New from Ontario, Canada

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New from Ontario, Canada

Postby nickkobayashi » 09 Jan 2021 17:10

Hi all!
First time owner of a Ranch Hand in 357 Mag! New to lever action rifle as well, RH is my first ever lever gun and the learning curve is steep! I would like to hear from you any lesson-learned for the rifle and any hand loads you have experimented on it. So far I am also using standard load. Thanks!
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Re: New from Ontario, Canada

Postby Archer » 10 Jan 2021 02:41

Welcome,
Always a pleasure to meet a new budding leverholic getting into the hobby.

As someone who cut his eye teeth on a Winchester 94 .30-30 as my first rifle I've never exactly heard lever action learning curve described as steep.

Of course the Rossi IMO IS a slightly different animal in terms of it being a modified copy of the 1892 design. The fact that it IS a copy introduces some potential errors, the fact that it's 'modified' for more modern straight walled cartridges and the fact that it's modified for construction using metric threads and the fact that Brazilian manufacture and labor force is not generally ranked as first rate can make the learning curve steeper. That's particularly true if you don't look the gun over pretty close before you take it home or if you perhaps don't know what to look for or at.

A couple suggestions:

READ the Rossi 92 pre-purchase check list. A little late now that you own it but it will tell you what to look at and for that may need addressing on your weapon.

Clean the protectant out of the gun.
Lube the gun with a decent gun oil on the bolt rails and the bolt lugs plus the lever pivot points.
Dry cycle the gun several hundred times. DO NOT DRY FIRE the gun but holding the hammer with your thumb trip the trigger and ease the hammer down gently each cycle.
IF/When necessary clean out the lube as it gets dirty during the cycling (say 200 to 500 cycles depending on how nasty it gets.) and replace with clean lube.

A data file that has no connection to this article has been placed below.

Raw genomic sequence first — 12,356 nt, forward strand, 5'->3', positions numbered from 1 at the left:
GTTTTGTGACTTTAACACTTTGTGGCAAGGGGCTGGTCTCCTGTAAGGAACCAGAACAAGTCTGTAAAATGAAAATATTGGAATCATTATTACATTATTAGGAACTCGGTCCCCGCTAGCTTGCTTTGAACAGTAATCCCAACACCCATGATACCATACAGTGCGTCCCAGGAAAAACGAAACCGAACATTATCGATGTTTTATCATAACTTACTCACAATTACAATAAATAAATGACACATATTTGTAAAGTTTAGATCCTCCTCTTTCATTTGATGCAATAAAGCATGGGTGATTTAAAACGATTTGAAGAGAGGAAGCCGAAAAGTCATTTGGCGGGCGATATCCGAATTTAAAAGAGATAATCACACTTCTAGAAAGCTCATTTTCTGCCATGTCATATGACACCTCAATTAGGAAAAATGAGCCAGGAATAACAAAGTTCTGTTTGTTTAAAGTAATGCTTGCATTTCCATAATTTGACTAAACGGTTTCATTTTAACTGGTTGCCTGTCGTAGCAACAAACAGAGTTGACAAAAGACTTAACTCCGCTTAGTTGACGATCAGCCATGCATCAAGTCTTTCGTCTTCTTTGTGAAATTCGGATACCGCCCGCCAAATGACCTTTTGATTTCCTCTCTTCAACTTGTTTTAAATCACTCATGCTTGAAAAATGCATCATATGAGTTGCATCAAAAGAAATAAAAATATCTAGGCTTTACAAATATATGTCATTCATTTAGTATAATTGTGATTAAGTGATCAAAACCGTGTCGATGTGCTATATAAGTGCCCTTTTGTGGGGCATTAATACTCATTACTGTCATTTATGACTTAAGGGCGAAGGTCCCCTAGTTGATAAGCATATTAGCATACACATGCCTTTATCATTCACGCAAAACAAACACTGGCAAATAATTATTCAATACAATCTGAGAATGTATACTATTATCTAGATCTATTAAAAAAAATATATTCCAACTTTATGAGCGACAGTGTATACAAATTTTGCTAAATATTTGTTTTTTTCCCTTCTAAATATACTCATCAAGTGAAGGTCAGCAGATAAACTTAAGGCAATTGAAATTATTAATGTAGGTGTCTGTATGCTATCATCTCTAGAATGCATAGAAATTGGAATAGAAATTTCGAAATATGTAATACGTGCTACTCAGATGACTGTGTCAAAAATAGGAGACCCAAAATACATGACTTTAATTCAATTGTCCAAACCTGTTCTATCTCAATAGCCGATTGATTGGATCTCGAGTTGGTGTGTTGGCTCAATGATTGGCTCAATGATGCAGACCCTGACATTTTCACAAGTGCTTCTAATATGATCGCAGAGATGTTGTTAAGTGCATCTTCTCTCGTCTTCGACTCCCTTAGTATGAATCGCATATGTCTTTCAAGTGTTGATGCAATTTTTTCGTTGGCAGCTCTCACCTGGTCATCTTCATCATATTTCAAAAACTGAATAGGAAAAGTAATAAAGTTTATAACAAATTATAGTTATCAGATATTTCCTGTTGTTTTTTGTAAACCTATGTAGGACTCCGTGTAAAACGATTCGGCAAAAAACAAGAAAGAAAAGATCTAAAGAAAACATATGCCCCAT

Repeat cycling for 1000+ cycles total.

A few user hints:
#1 The little bead on the front sight gets nestled down in the little valley at the BOTTOM of the rear sight. The 'Buckhorn' wings extend out to both sides and will be seen above the front sight when you are looking at the target. https://www.muzzleloadingforum.com/thre ... 98&slide=0 I personally like a good buckhorn but the Rossi version isn't generally liked by many from the get go and you may find even using it correctly with the short Ranch Hand that you are hitting pretty high compared to your aim. (Have a friend who's now in Texas who lined up the bead with the tips of the Buckhorn and wonder why he couldn't hit anything...)

#2 'Run it like you stole it!' The lever goes ALL the way down and ALL the way back up in a RAPID, SMOOTH motion. Don't baby the action trying to work it slow but practice being quick and complete with the motion.

#3 .38 Special ammo below a certain length may not feed well. Certain bullet shapes may not feed too well.
Occasionally there may be combinations in the .357 brass that are a bit balky about feeding. What works well in YOUR rifle may or may not work AS well in MY rifle. MY rifle has so far eaten anything I've feed it but I've not stepped into LSWC or some of the other shapes that may be a bit problematic. A friend of mine has one in Alabama that does not like a certain .357 with a short somewhat conical bullet profile. His gun WILL feed that round but it FEELS like it is jamming when the side of the projectile smacks the top of the chamber during the feeding cycle.

#4 Try as much as possible to feed bullets toward the CENTER of the magazine tube opening through the loading gate. You can sometimes catch the back of the bullet being feed before it goes all the way into the magazine and use the next round to push it through the loading gate to avoid pinched fingers that may occur when you push the round all the way into the magazine. I haven't really done this last trick as much with the short round levers but it is a help with the rifle caliber guns.

When you get a chance, try out a real stocked lever action that you can put on your shoulder.
I'd like to hear your thoughts regarding the differences in use between that and the Ranch Hand. Other than watching a few episodes of Wanted Dead or Alive I have to admit I've never really been drawn to the cut down lever action as pistol concept.
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Re: New from Ontario, Canada

Postby Ranch Dog » 18 Jan 2021 07:30

Welcome to the forum!
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